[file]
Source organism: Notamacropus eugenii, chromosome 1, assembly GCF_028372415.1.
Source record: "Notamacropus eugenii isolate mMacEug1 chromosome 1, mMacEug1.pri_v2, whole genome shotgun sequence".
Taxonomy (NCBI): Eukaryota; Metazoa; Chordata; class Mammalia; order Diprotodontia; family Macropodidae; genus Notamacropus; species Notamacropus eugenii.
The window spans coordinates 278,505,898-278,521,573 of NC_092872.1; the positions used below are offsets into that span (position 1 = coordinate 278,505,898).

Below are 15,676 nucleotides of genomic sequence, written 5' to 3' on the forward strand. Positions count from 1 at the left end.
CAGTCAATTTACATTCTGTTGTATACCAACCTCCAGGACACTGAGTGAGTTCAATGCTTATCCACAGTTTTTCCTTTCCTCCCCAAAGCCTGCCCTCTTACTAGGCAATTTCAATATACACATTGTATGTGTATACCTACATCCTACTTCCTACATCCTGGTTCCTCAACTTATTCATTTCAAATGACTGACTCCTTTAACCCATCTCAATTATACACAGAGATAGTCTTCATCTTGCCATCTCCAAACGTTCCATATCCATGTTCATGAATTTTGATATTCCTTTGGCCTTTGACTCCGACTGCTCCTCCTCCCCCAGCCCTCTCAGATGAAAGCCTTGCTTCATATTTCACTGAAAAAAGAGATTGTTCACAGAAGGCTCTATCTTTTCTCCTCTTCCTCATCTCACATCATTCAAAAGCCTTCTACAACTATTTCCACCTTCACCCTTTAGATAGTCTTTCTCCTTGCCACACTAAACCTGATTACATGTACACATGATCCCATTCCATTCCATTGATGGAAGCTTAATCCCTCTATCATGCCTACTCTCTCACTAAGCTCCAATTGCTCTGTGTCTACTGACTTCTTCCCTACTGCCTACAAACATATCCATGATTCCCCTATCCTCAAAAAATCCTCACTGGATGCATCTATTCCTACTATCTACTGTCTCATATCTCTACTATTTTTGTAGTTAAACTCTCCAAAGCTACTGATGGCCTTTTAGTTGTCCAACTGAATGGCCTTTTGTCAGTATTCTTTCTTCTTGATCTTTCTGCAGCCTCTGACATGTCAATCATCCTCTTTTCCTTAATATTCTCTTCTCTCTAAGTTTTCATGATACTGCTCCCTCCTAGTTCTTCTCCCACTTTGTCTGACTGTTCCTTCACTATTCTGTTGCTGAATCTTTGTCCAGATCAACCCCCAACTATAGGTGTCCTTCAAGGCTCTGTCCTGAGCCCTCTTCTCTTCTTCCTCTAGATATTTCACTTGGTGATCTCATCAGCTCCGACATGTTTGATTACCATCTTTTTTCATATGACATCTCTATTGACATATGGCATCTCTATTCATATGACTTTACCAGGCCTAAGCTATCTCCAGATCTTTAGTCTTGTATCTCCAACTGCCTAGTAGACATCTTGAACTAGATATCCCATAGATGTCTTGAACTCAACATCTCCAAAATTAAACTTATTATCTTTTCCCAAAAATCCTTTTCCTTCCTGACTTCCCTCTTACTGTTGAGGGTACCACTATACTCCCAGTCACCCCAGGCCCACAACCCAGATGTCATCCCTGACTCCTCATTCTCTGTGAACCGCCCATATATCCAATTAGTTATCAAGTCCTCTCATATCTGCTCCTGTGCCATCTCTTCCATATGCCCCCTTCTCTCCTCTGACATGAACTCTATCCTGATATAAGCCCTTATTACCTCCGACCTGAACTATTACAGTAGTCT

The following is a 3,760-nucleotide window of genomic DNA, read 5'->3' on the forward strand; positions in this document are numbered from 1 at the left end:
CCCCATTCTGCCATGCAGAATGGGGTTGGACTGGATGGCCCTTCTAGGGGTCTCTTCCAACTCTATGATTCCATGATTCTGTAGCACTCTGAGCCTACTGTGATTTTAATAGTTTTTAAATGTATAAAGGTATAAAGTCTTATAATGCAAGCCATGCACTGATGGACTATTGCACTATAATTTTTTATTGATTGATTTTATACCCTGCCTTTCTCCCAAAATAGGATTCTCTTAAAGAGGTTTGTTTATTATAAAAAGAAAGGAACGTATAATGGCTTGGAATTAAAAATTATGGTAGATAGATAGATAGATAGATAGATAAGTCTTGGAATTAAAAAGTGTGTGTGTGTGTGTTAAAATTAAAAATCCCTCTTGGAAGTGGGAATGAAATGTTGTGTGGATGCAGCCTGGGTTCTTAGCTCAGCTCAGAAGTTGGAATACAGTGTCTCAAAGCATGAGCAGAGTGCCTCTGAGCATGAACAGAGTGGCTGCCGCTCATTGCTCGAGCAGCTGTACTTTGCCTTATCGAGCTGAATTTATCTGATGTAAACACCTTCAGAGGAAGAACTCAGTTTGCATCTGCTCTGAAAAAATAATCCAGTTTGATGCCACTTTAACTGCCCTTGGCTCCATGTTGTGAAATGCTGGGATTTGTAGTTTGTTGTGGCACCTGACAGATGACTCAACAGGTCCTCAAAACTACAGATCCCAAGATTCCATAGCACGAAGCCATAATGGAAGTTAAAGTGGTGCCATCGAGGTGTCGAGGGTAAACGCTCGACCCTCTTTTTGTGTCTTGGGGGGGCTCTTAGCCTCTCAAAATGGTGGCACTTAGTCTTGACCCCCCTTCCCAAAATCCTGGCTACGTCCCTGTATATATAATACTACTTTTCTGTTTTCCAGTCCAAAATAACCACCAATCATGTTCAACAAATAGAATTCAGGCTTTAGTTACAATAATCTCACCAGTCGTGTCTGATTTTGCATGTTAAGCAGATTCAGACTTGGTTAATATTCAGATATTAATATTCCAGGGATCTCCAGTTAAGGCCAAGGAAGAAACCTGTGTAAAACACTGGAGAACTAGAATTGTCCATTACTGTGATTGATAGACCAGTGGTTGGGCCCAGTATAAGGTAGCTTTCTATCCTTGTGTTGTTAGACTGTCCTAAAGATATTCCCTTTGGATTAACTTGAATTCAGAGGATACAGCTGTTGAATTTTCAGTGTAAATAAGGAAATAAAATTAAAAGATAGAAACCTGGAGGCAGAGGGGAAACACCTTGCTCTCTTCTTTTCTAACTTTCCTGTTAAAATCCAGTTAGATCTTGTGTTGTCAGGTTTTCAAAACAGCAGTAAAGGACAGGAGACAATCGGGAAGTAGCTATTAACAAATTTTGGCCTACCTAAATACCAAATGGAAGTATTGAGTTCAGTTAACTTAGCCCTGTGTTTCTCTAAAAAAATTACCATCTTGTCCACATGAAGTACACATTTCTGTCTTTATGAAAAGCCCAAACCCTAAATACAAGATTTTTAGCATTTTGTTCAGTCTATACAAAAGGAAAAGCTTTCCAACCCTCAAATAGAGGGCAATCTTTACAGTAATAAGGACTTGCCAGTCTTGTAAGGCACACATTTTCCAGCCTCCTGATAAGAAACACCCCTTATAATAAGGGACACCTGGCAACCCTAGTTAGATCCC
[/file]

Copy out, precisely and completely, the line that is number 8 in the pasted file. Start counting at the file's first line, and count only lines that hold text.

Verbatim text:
CCCCATTCTGCCATGCAGAATGGGGTTGGACTGGATGGCCCTTCTAGGGGTCTCTTCCAACTCTATGATTCCATGATTCTGTAGCACTCTGAGCCTACTGTGATTTTAATAGTTTTTAAATGTATAAAGGTATAAAGTCTTATAATGCAAGCCATGCACTGATGGACTATTGCACTATAATTTTTTATTGATTGATTTTATACCCTGCCTTTCTCCCAAAATAGGATTCTCTTAAAGAGGTTTGTTTATTATAAAAAGAAAGGAACGTATAATGGCTTGGAATTAAAAATTATGGTAGATAGATAGATAGATAGATAGATAAGTCTTGGAATTAAAAAGTGTGTGTGTGTGTGTTAAAATTAAAAATCCCTCTTGGAAGTGGGAATGAAATGTTGTGTGGATGCAGCCTGGGTTCTTAGCTCAGCTCAGAAGTTGGAATACAGTGTCTCAAAGCATGAGCAGAGTGCCTCTGAGCATGAACAGAGTGGCTGCCGCTCATTGCTCGAGCAGCTGTACTTTGCCTTATCGAGCTGAATTTATCTGATGTAAACACCTTCAGAGGAAGAACTCAGTTTGCATCTGCTCTGAAAAAATAATCCAGTTTGATGCCACTTTAACTGCCCTTGGCTCCATGTTGTGAAATGCTGGGATTTGTAGTTTGTTGTGGCACCTGACAGATGACTCAACAGGTCCTCAAAACTACAGATCCCAAGATTCCATAGCACGAAGCCATAATGGAAGTTAAAGTGGTGCCATCGAGGTGTCGAGGGTAAACGCTCGACCCTCTTTTTGTGTCTTGGGGGGGCTCTTAGCCTCTCAAAATGGTGGCACTTAGTCTTGACCCCCCTTCCCAAAATCCTGGCTACGTCCCTGTATATATAATACTACTTTTCTGTTTTCCAGTCCAAAATAACCACCAATCATGTTCAACAAATAGAATTCAGGCTTTAGTTACAATAATCTCACCAGTCGTGTCTGATTTTGCATGTTAAGCAGATTCAGACTTGGTTAATATTCAGATATTAATATTCCAGGGATCTCCAGTTAAGGCCAAGGAAGAAACCTGTGTAAAACACTGGAGAACTAGAATTGTCCATTACTGTGATTGATAGACCAGTGGTTGGGCCCAGTATAAGGTAGCTTTCTATCCTTGTGTTGTTAGACTGTCCTAAAGATATTCCCTTTGGATTAACTTGAATTCAGAGGATACAGCTGTTGAATTTTCAGTGTAAATAAGGAAATAAAATTAAAAGATAGAAACCTGGAGGCAGAGGGGAAACACCTTGCTCTCTTCTTTTCTAACTTTCCTGTTAAAATCCAGTTAGATCTTGTGTTGTCAGGTTTTCAAAACAGCAGTAAAGGACAGGAGACAATCGGGAAGTAGCTATTAACAAATTTTGGCCTACCTAAATACCAAATGGAAGTATTGAGTTCAGTTAACTTAGCCCTGTGTTTCTCTAAAAAAATTACCATCTTGTCCACATGAAGTACACATTTCTGTCTTTATGAAAAGCCCAAACCCTAAATACAAGATTTTTAGCATTTTGTTCAGTCTATACAAAAGGAAAAGCTTTCCAACCCTCAAATAGAGGGCAATCTTTACAGTAATAAGGACTTGCCAGTCTTGTAAGGCACACATTTTCCAGCCTCCTGATAAGAAACACCCCTTATAATAAGGGACACCTGGCAACCCTAGTTAGATCCC